By Caitlin Atkinson
Sep 14, 2016 | Posted in Media Management
The Media Management Association gathered for its first meeting on September 7, 2016 to hear the presentation of Shlomi Ron, an advocate for the art of “visual storytelling,” a new concept that helps brands connect effectively with their target audience.
"Visual storytelling" is defined by Scott Brinker as “the act of communicating ideas through the use of narrative elements with the purpose of educating, entertaining, or influencing others.” Ron recently co-founded the Visual Storytelling Institute, which he described as a “think tank” that helps companies blend the art of storytelling with visuals that will resonate with their customers. Ron has more than 10 years of experience in digital marketing and has worked with such brands as IBM, Nokia, and American Express.
Ron’s presentation followed the same structure as all stories do, with three major components: setup, conflict, and resolution. He began by describing today’s complex digital world, overwhelmed by an increasing number of channels of communication and a new multi-directional communication path between marketers and consumers, made possible by social media.
However, simultaneously, content production and consumption has dramatically increased. Ron noted that, with so much content available, the human attention span is decreasing, now averaging eight seconds or one second less than that of a goldfish. Due to this trend, businesses are struggling to have their voices heard, regardless of the benefits of social media.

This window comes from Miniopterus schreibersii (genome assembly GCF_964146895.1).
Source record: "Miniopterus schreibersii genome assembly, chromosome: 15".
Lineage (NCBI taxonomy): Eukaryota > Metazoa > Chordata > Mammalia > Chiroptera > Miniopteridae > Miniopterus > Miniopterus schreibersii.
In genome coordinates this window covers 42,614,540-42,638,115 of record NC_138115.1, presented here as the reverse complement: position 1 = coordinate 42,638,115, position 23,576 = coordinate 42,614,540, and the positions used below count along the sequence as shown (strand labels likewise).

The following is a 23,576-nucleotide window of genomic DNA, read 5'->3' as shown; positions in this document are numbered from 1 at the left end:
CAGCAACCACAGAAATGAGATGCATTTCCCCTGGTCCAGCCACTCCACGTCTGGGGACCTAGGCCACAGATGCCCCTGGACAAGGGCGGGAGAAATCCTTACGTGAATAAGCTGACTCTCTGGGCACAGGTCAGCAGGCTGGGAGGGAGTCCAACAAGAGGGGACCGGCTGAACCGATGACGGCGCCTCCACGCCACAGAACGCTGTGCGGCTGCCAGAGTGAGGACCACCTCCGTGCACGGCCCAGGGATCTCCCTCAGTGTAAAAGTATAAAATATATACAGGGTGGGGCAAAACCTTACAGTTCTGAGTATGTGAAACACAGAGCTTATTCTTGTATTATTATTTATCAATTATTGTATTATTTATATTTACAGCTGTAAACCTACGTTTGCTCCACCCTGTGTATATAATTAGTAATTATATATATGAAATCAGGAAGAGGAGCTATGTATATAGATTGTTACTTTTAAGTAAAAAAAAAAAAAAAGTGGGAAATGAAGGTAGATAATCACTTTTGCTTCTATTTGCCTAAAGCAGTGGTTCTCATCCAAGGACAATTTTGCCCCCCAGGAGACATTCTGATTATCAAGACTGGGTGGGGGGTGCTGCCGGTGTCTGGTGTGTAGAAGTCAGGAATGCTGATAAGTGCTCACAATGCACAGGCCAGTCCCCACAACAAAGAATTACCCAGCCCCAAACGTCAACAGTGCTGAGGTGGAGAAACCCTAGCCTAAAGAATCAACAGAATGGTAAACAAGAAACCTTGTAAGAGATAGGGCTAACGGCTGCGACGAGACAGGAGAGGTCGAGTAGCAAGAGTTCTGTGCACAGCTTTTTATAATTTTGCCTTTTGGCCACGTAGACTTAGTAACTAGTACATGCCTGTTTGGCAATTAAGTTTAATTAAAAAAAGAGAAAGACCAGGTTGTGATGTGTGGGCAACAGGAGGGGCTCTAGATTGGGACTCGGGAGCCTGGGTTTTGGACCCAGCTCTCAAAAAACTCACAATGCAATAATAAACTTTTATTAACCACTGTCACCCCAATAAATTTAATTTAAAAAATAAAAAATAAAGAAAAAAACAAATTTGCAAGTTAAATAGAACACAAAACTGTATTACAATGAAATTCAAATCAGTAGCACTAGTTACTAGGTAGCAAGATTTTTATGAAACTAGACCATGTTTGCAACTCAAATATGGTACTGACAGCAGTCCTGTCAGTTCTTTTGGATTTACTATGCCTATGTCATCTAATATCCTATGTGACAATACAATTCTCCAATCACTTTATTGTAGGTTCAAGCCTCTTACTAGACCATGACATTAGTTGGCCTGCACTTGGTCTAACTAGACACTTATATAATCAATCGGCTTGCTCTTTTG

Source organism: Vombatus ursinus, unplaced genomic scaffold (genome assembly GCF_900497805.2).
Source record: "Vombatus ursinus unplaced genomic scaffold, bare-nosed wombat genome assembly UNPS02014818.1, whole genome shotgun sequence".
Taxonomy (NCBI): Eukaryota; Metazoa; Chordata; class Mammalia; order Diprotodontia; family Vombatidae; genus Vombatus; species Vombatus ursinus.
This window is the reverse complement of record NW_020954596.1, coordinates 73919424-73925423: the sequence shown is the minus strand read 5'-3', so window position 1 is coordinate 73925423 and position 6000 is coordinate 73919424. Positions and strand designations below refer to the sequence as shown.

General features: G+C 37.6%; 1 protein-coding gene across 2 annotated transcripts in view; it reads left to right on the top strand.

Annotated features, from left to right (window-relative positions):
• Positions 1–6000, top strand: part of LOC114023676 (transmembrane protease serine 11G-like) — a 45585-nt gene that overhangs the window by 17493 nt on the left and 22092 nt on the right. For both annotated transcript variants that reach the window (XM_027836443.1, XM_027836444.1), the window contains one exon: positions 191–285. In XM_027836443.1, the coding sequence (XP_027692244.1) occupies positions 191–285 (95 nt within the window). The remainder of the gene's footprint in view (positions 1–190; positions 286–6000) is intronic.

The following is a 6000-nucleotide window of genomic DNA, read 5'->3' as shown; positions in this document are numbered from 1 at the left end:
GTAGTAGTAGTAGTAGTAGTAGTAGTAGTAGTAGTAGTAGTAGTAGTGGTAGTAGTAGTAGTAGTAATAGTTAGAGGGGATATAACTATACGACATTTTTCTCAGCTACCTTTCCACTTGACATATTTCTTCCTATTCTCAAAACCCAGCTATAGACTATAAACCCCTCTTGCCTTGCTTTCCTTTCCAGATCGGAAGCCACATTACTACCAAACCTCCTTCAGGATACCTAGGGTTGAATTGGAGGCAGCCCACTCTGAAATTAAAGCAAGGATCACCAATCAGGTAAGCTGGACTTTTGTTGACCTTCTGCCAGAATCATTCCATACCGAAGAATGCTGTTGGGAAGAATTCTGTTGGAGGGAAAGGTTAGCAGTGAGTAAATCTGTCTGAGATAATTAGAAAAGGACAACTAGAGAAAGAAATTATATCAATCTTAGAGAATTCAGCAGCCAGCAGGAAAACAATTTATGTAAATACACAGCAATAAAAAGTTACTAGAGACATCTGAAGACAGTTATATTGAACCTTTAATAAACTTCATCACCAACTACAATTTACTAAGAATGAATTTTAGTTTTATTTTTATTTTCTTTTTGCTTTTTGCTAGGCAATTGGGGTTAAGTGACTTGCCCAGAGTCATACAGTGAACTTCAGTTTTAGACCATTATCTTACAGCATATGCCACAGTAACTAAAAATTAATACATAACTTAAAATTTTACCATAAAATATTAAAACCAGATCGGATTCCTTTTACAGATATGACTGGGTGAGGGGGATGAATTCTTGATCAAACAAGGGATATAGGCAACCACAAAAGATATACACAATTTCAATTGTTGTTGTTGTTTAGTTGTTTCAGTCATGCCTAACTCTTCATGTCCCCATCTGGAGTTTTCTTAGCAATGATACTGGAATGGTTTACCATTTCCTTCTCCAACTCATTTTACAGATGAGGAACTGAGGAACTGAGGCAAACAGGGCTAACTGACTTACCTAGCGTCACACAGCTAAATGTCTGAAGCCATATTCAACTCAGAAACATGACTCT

Ron advocated the practice of visual storytelling to combat this problem and bridge the gap between businesses and consumers by using engaging videos. Visual storytelling includes two main benefits: visual superiority and storytelling superiority. First, visual images are processed 60,000 times faster by the human brain than text, and 90% of information processed by the brain is visual information. Second, according to neural coupling, when a story resonates with both a speaker and a listener, their respective brain activities are identical.
In the past, companies often relied on the concept of “inadequacy marketing,” in which they tried to scare consumers into buying a product. Today, Ron argued in favor of “empowerment marketing,” which is accomplished by placing the customer as the “hero,” rather than the company itself, and focusing on emotions so that the audience can relate to a brand on a personal level. If accomplished successfully, empowerment marketing will lead the audience to share that story with other consumers so that, ultimately, both parties will become storytellers. Ron concluded that, no matter how technology evolves over time, a good story will always win.